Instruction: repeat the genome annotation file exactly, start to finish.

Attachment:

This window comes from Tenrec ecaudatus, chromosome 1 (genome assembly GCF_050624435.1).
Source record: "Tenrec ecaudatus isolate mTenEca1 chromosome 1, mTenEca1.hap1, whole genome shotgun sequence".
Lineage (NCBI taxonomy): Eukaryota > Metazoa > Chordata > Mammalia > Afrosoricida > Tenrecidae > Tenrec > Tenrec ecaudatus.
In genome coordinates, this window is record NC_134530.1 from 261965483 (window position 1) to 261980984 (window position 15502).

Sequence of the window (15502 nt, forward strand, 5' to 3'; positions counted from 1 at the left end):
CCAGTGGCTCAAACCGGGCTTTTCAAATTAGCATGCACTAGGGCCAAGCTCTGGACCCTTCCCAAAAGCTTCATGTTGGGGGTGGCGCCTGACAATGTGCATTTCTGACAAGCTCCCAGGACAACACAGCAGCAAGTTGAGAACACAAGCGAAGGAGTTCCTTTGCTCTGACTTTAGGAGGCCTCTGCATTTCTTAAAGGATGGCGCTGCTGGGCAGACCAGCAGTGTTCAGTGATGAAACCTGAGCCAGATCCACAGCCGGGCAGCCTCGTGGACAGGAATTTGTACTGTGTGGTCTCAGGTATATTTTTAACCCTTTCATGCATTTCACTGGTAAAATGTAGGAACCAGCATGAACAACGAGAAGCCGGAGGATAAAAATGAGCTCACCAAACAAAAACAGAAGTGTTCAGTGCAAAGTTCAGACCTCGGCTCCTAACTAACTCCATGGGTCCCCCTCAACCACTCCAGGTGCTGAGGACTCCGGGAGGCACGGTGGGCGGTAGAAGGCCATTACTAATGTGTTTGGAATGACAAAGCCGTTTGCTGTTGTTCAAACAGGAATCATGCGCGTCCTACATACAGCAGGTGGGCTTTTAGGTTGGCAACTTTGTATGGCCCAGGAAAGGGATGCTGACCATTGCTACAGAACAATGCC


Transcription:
This window comes from Tenrec ecaudatus, chromosome 1 (genome assembly GCF_050624435.1).
Source record: "Tenrec ecaudatus isolate mTenEca1 chromosome 1, mTenEca1.hap1, whole genome shotgun sequence".
Lineage (NCBI taxonomy): Eukaryota > Metazoa > Chordata > Mammalia > Afrosoricida > Tenrecidae > Tenrec > Tenrec ecaudatus.
In genome coordinates, this window is record NC_134530.1 from 261965483 (window position 1) to 261980984 (window position 15502).

Sequence of the window (15502 nt, forward strand, 5' to 3'; positions counted from 1 at the left end):
CCAGTGGCTCAAACCGGGCTTTTCAAATTAGCATGCACTAGGGCCAAGCTCTGGACCCTTCCCAAAAGCTTCATGTTGGGGGTGGCGCCTGACAATGTGCATTTCTGACAAGCTCCCAGGACAACACAGCAGCAAGTTGAGAACACAAGCGAAGGAGTTCCTTTGCTCTGACTTTAGGAGGCCTCTGCATTTCTTAAAGGATGGCGCTGCTGGGCAGACCAGCAGTGTTCAGTGATGAAACCTGAGCCAGATCCACAGCCGGGCAGCCTCGTGGACAGGAATTTGTACTGTGTGGTCTCAGGTATATTTTTAACCCTTTCATGCATTTCACTGGTAAAATGTAGGAACCAGCATGAACAACGAGAAGCCGGAGGATAAAAATGAGCTCACCAAACAAAAACAGAAGTGTTCAGTGCAAAGTTCAGACCTCGGCTCCTAACTAACTCCATGGGTCCCCCTCAACCACTCCAGGTGCTGAGGACTCCGGGAGGCACGGTGGGCGGTAGAAGGCCATTACTAATGTGTTTGGAATGACAAAGCCGTTTGCTGTTGTTCAAACAGGAATCATGCGCGTCCTACATACAGCAGGTGGGCTTTTAGGTTGGCAACTTTGTATGGCCCAGGAAAGGGATGCTGACCATTGCTACAGAACAATGCC